Blue Flower

Changing diapers is perhaps the most dreaded baby care activity of all. In reality, however, diapering has become so much easier throughout the years. Whether you use disposable or cloth diapers, you will certainly be glad of the fact that they’re simpler to use and keep hold of more fluid with fewer incidents

of leakage. Then again, despite all the advancements in diapers, first-time parents would still find the need to resort to books on "My First Baby." This is

only natural and the feelings of anxiety are fairly reasonable.

 

The "Modern Day" Diapers

 

Gone are the dreadful days of wiggly babies and diaper pins. In this day and age, you’re only required to put up with your squirmy baby. Cloth diapers have also become incredibly user-friendly. Many brands on the market are now referred to as "all in ones" (AIO). They’re also more or less similar to a disposable diaper in the sense that they can be fastened using Velcro straps.

 

Disposable diapers are also available everywhere.

As a matter of fact, there is a plethora of brands from which you can choose ranging from a wide variety of features and prices.

 

The "How-To" Guide


No matter what type of diaper you choose-cloth or disposable-the basics of changing diapers is pretty much the same.

 

1) Assemble your supplies

 

Gather up all the necessary articles before positioning your baby on the table. This way, you drive down the safety hazards that usually result from the need to leave the baby unattended to get the items you’ve forgotten to prepare. Open the diaper pack ahead of time and lay down everything on the table. Make sure that the things you need are ready-to-use and just within your reach.

 

2) Safely position the baby

 

Most parents designate a specific area meant only for changing diapers. This can be as simple as a changing pad placed on top of a table, or as elaborate as a "diaper changing" room that is complete with shelves and cabinets needed to accommodate all the necessary supplies.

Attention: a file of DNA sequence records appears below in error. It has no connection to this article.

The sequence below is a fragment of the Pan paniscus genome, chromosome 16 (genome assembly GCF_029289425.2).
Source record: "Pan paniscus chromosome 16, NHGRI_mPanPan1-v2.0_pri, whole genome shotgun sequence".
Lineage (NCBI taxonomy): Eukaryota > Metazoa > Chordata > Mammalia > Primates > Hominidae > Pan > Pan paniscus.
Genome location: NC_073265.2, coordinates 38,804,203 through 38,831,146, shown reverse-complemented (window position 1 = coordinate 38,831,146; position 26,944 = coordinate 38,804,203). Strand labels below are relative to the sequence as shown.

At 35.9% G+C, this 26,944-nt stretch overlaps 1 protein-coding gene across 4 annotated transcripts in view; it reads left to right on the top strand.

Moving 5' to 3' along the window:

If you’re using a table, see to it that you use a strap to hold the baby down and avoid the risks of falling. By no means should you leave your little one unattended on the table. After securing the baby on the changing pad, unfasten the old diaper. However, don’t remove it from underneath the baby yet. This provides some leeway of safety lest the cold air motivates the baby to release more urine or poop.

 

3) Clean the baby’s skin

 

Hold the baby’s ankles and slowly lift his or her bottom up. Start cleaning the bottom part using the wet wipes you’ve prepared in advance. In case the area is profoundly soiled, you may use the front section of the old diaper to wipe the mess away. After cleaning the baby’s skin, pull out the dirty diaper and wipes from under him or her and set them aside.

 

4) Change the diaper

 

Position the clean diaper under the baby and fasten the straps. For newborns, folding down the top part of the diaper is recommended. This way, you can make room for the umbilical cord. Don’t be scared to slip the diaper on snugly. Just imagine the mess it would make if it were too loose.

 

5) Clean up

 

After changing the baby’s diaper and putting some fresh clothes on, take the soiled diaper and criss-cross the straps to turn it into a little ball. Place it in a trash bin meant only for diapers. Don’t forget to use a hand sanitizer-or any liquid disinfectant-before holding your baby.

 

Those were just some of the fundamental things you need to learn with reference to concerns such as "how to change my first baby’s diaper." Feel free to do more research if you feel like it. Just remember to trust your instincts every time you care for your baby because not all guidelines on parenting works well with every situation.